What I love most about England (and I love a lot of things about England) are the footpaths. If you like hiking (rambling in the UK vernacular), this is the country for you.
Long before there was a network of paved roads in England, footpaths developed as the routes to market and church for the villagers. The footpaths are still there today, centuries later — maintained by protective legislation, village councils, and local residents. In other words, if a footpath happens to traverse your farm, garden, field or drive, you MUST maintain it for anyone who cares to use it. (“Keep out” and “no trespassing” signs are not permitted). For many, particularly farmers, this means building stiles, gates or stairs to give access through fenced property. Whew! That’s a lot of work.
But there are benefits of so many well-maintained English footpaths. You can walk almost anywhere via these paths. Simply pick up a suitable map (e.g., Ordnance Survey map series at 2.5 inches to the mile) and select a destination.
It could be 2 miles away or 20; your map will guide you to your destination via the footpaths. Don’t worry if you run into a house, field of cows, herd of sheep, church, or a business; the ancient footpaths give you the right of passage.
I walked at least 2,000 miles of these footpaths while living in England. So, I was not exactly a novice — even by the standards of England’s avid walkers — and was becoming fairly confident in my trekking abilities. Perhaps this was why I got in a bit over my head when I selected a 15-mile walk to the peak of Skiddaw in England’s Lake District, just north of Lancashire. What I failed to consider was the 3,000-foot vertical distance, which is not included in the 15 miles and was typically not a factor in the English Midlands where I lived.
You can see what’s coming next here, can’t you? The walk nearly did me in. The way up was fine, but slipping and sliding down icy scree on the way back was another story. I even entertained the possibility of sleeping on the mountainside halfway back. The only thing that kept me going was the fact that we had consumed all our rations.
When I made it down Skiddaw and to the village of Keswick, I don’t know what was happier – my tortured feet, cramping legs or my growling stomach. When I reached Keswick and a local pub, I would have been happy with beans-on-toast (not my favorite meal), but, like a beautiful dream, I found myself with a Lancashire Hotpot. At the time, it was my first, but certainly has not been my last. It is now a winter favorite.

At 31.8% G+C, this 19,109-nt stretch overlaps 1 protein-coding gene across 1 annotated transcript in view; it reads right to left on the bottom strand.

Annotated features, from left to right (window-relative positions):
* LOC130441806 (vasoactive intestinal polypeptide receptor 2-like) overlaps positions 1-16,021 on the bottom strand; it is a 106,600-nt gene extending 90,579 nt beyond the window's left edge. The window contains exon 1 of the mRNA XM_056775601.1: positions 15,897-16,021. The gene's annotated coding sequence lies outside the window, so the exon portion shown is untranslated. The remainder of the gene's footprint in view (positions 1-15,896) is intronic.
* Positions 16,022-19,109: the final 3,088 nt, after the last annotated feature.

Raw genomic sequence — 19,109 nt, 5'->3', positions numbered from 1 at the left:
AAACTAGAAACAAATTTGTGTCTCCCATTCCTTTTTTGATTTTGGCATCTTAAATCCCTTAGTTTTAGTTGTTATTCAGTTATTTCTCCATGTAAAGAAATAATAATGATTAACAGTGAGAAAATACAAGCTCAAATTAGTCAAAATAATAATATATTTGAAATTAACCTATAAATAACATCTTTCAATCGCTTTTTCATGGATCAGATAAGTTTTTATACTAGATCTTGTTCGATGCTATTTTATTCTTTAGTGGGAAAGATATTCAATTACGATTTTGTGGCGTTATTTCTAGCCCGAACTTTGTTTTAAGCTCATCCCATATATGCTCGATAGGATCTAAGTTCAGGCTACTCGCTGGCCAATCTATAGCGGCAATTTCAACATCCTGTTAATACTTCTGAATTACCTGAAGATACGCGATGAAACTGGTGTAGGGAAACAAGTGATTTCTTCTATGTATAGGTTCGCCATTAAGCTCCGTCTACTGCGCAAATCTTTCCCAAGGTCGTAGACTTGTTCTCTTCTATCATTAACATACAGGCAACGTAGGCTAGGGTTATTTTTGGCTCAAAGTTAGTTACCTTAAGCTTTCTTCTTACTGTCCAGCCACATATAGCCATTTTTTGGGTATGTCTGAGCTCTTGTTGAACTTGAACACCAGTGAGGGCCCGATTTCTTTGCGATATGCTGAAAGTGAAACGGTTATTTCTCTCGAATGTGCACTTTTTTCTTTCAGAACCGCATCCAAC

Lancashire Hotpot, originally from Lancashire, but a feature in the Lake District north of there, is quintessential comfort food – crispy potatoes and steaming lamb. It alone would have been worth another trip to the Lake District and perhaps even another trek up Skiddaw. But the Lake District is remarkable either way — with or without the Hotpot.
Recipe By: A Global Garnish, LLC
1 tablespoon oil, olive
1 onion, chopped
3 cloves garlic, sliced thin
1 tablespoon oil, canola
1 pound lamb, shoulder chops
3 pounds lamb, neck, in 1 inch slices*
1 cup wine, red
4 cups water
2 tablespoons rosemary, fresh
1/2 teaspoon pepper, black
1 teaspoon salt
4 carrots, peeled and sliced
1 tablespoon Worcestershire sauce
8 potatoes, Maris Piper or russet, peeled and sliced
2 tablespoons olive oil
* In the U.S., you’ll need to ask your butcher for lamb neck. Any butcher that cuts from whole carcasses should be able to save you some neck. Ask them to cut the neck in one-inch slices.
1. Heat olive oil in Dutch oven. Add chopped onion and sweat until translucent. Add garlic and cook an additional 2-3 minutes. Remove onion/garlic from pot and set aside in a bowl.
2. Add 1T vegetable oil to Dutch oven. Bring heat to high.
Salt and pepper the lamb. Brown lamb neck “chops” and lamb shoulder chops in batches to avoid crowding. There should be at least one inch of space between pieces of meat to allow good browning. Cook lamb until browned on both sides. Remove lamb from pan and add to onion/garlic mix in the bowl you have set aside.
3. Deglaze pan with red wine. Bring red wine to a boil while scraping browned bits from the bottom of the pan. Return onion/garlic/lamb to pan. Add 4 cups water to pan. Add fresh rosemary, salt and black pepper.
Cover and simmer on stove top (or cook in oven at 325 deg F) for about 2 1/2 hours – or until meat falls easily from the bone.
Remove from heat and let cool until you can handle the meat.
4. Remove meat from the pot, reserving the stock. Debone meat. Return meat and reserved stock to the Dutch oven.
Peel and slice carrots. Add carrots and Worcestershire Sauce to Dutch oven.
Bring to a simmer. The stew should be thick rather the soupy. If you have too much stock, skim the stock until you can see the meat/carrots at the surface.
5. Preheat oven to 350 deg F. While meat and carrots are returning to a simmer, peel about 8 potatoes. If you are making this in the UK, I prefer Maris Pipers; in the U.S., russets will do fine. Slice potatoes and toss with 2 T olive oil, salt and pepper.
Add potatoes to the surface of the stew in concentric layers. Salt and pepper lightly. Cover Dutch oven. (You may switch to a baking dish rather than the Dutch oven at this point. In the photo above, I used a pie dish – covered with foil during the first part of baking)
6. Bake 1 hour in oven covered. This will cook carrots and cook potatoes until nearly tender.
Uncover Dutch oven. Raise oven temperature to 400 deg F. Cook lamb/potatoes uncovered about 1/2 hour more or until potatoes are browned.
Remove from oven and serve.
7. DO-AHEAD DIRECTIONS: Cook lamb and carrots through step 4. Refrigerate or freeze until needed. Thaw in refrigerator on day of service. Continue beginning with step 5.